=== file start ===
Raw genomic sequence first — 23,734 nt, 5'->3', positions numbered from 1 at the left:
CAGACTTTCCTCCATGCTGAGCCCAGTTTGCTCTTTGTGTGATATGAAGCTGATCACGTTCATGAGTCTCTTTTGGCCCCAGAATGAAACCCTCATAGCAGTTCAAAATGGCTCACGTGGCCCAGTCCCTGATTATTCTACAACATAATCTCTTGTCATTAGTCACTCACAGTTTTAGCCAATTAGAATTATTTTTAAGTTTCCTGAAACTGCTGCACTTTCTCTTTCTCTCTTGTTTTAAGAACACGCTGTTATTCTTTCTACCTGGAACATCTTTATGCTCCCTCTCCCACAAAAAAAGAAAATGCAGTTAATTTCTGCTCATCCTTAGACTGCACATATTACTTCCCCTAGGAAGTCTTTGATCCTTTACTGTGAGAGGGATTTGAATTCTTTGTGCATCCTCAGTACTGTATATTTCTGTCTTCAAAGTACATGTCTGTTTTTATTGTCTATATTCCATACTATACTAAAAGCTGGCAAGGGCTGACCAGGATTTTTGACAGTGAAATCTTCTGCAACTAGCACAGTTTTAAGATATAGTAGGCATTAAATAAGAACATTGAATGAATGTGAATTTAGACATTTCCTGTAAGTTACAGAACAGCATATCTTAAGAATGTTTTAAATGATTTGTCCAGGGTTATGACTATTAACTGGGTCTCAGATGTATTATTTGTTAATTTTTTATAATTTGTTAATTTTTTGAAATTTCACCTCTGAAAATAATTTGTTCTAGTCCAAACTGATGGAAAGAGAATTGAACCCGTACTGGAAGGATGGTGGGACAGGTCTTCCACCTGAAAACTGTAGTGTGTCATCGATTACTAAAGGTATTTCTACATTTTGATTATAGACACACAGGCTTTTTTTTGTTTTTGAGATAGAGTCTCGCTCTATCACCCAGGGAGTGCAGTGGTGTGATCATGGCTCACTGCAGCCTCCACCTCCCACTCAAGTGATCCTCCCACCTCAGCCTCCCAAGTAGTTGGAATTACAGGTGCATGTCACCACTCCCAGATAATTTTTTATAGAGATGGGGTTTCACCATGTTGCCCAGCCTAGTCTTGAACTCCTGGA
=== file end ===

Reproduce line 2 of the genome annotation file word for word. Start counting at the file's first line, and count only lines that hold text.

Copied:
CAGACTTTCCTCCATGCTGAGCCCAGTTTGCTCTTTGTGTGATATGAAGCTGATCACGTTCATGAGTCTCTTTTGGCCCCAGAATGAAACCCTCATAGCAGTTCAAAATGGCTCACGTGGCCCAGTCCCTGATTATTCTACAACATAATCTCTTGTCATTAGTCACTCACAGTTTTAGCCAATTAGAATTATTTTTAAGTTTCCTGAAACTGCTGCACTTTCTCTTTCTCTCTTGTTTTAAGAACACGCTGTTATTCTTTCTACCTGGAACATCTTTATGCTCCCTCTCCCACAAAAAAAGAAAATGCAGTTAATTTCTGCTCATCCTTAGACTGCACATATTACTTCCCCTAGGAAGTCTTTGATCCTTTACTGTGAGAGGGATTTGAATTCTTTGTGCATCCTCAGTACTGTATATTTCTGTCTTCAAAGTACATGTCTGTTTTTATTGTCTATATTCCATACTATACTAAAAGCTGGCAAGGGCTGACCAGGATTTTTGACAGTGAAATCTTCTGCAACTAGCACAGTTTTAAGATATAGTAGGCATTAAATAAGAACATTGAATGAATGTGAATTTAGACATTTCCTGTAAGTTACAGAACAGCATATCTTAAGAATGTTTTAAATGATTTGTCCAGGGTTATGACTATTAACTGGGTCTCAGATGTATTATTTGTTAATTTTTTATAATTTGTTAATTTTTTGAAATTTCACCTCTGAAAATAATTTGTTCTAGTCCAAACTGATGGAAAGAGAATTGAACCCGTACTGGAAGGATGGTGGGACAGGTCTTCCACCTGAAAACTGTAGTGTGTCATCGATTACTAAAGGTATTTCTACATTTTGATTATAGACACACAGGCTTTTTTTTGTTTTTGAGATAGAGTCTCGCTCTATCACCCAGGGAGTGCAGTGGTGTGATCATGGCTCACTGCAGCCTCCACCTCCCACTCAAGTGATCCTCCCACCTCAGCCTCCCAAGTAGTTGGAATTACAGGTGCATGTCACCACTCCCAGATAATTTTTTATAGAGATGGGGTTTCACCATGTTGCCCAGCCTAGTCTTGAACTCCTGGA